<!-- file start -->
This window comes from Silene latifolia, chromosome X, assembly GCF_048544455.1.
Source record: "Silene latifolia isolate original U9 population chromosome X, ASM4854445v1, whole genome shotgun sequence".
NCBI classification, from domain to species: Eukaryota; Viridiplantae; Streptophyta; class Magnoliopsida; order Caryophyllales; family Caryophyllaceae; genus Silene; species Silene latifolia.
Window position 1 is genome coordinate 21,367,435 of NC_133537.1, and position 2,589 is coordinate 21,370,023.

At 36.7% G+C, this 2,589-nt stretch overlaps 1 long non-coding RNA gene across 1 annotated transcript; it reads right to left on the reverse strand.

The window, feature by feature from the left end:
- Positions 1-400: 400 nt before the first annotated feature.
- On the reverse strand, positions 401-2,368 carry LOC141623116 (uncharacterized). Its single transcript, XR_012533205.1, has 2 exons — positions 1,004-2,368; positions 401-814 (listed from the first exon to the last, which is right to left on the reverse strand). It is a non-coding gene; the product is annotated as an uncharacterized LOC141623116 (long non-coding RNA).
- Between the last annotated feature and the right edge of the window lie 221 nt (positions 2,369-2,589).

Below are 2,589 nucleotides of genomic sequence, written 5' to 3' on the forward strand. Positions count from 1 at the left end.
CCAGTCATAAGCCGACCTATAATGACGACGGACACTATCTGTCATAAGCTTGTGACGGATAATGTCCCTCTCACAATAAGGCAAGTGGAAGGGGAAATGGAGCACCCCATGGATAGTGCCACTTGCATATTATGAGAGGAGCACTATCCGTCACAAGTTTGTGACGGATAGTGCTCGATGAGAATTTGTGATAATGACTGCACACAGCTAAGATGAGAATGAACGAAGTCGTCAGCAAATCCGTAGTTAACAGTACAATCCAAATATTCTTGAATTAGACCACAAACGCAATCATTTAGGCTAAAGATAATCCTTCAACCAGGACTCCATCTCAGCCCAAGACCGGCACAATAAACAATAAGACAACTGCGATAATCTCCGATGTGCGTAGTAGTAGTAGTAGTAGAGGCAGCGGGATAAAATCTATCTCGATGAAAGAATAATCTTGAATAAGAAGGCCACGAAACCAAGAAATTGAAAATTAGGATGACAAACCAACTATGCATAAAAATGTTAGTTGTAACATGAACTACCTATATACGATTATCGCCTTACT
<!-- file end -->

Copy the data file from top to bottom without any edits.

This window comes from Silene latifolia, chromosome X, assembly GCF_048544455.1.
Source record: "Silene latifolia isolate original U9 population chromosome X, ASM4854445v1, whole genome shotgun sequence".
NCBI classification, from domain to species: Eukaryota; Viridiplantae; Streptophyta; class Magnoliopsida; order Caryophyllales; family Caryophyllaceae; genus Silene; species Silene latifolia.
Window position 1 is genome coordinate 21,367,435 of NC_133537.1, and position 2,589 is coordinate 21,370,023.

At 36.7% G+C, this 2,589-nt stretch overlaps 1 long non-coding RNA gene across 1 annotated transcript; it reads right to left on the reverse strand.

The window, feature by feature from the left end:
- Positions 1-400: 400 nt before the first annotated feature.
- On the reverse strand, positions 401-2,368 carry LOC141623116 (uncharacterized). Its single transcript, XR_012533205.1, has 2 exons — positions 1,004-2,368; positions 401-814 (listed from the first exon to the last, which is right to left on the reverse strand). It is a non-coding gene; the product is annotated as an uncharacterized LOC141623116 (long non-coding RNA).
- Between the last annotated feature and the right edge of the window lie 221 nt (positions 2,369-2,589).

Below are 2,589 nucleotides of genomic sequence, written 5' to 3' on the forward strand. Positions count from 1 at the left end.
CCAGTCATAAGCCGACCTATAATGACGACGGACACTATCTGTCATAAGCTTGTGACGGATAATGTCCCTCTCACAATAAGGCAAGTGGAAGGGGAAATGGAGCACCCCATGGATAGTGCCACTTGCATATTATGAGAGGAGCACTATCCGTCACAAGTTTGTGACGGATAGTGCTCGATGAGAATTTGTGATAATGACTGCACACAGCTAAGATGAGAATGAACGAAGTCGTCAGCAAATCCGTAGTTAACAGTACAATCCAAATATTCTTGAATTAGACCACAAACGCAATCATTTAGGCTAAAGATAATCCTTCAACCAGGACTCCATCTCAGCCCAAGACCGGCACAATAAACAATAAGACAACTGCGATAATCTCCGATGTGCGTAGTAGTAGTAGTAGTAGAGGCAGCGGGATAAAATCTATCTCGATGAAAGAATAATCTTGAATAAGAAGGCCACGAAACCAAGAAATTGAAAATTAGGATGACAAACCAACTATGCATAAAAATGTTAGTTGTAACATGAACTACCTATATACGATTATCGCCTTACT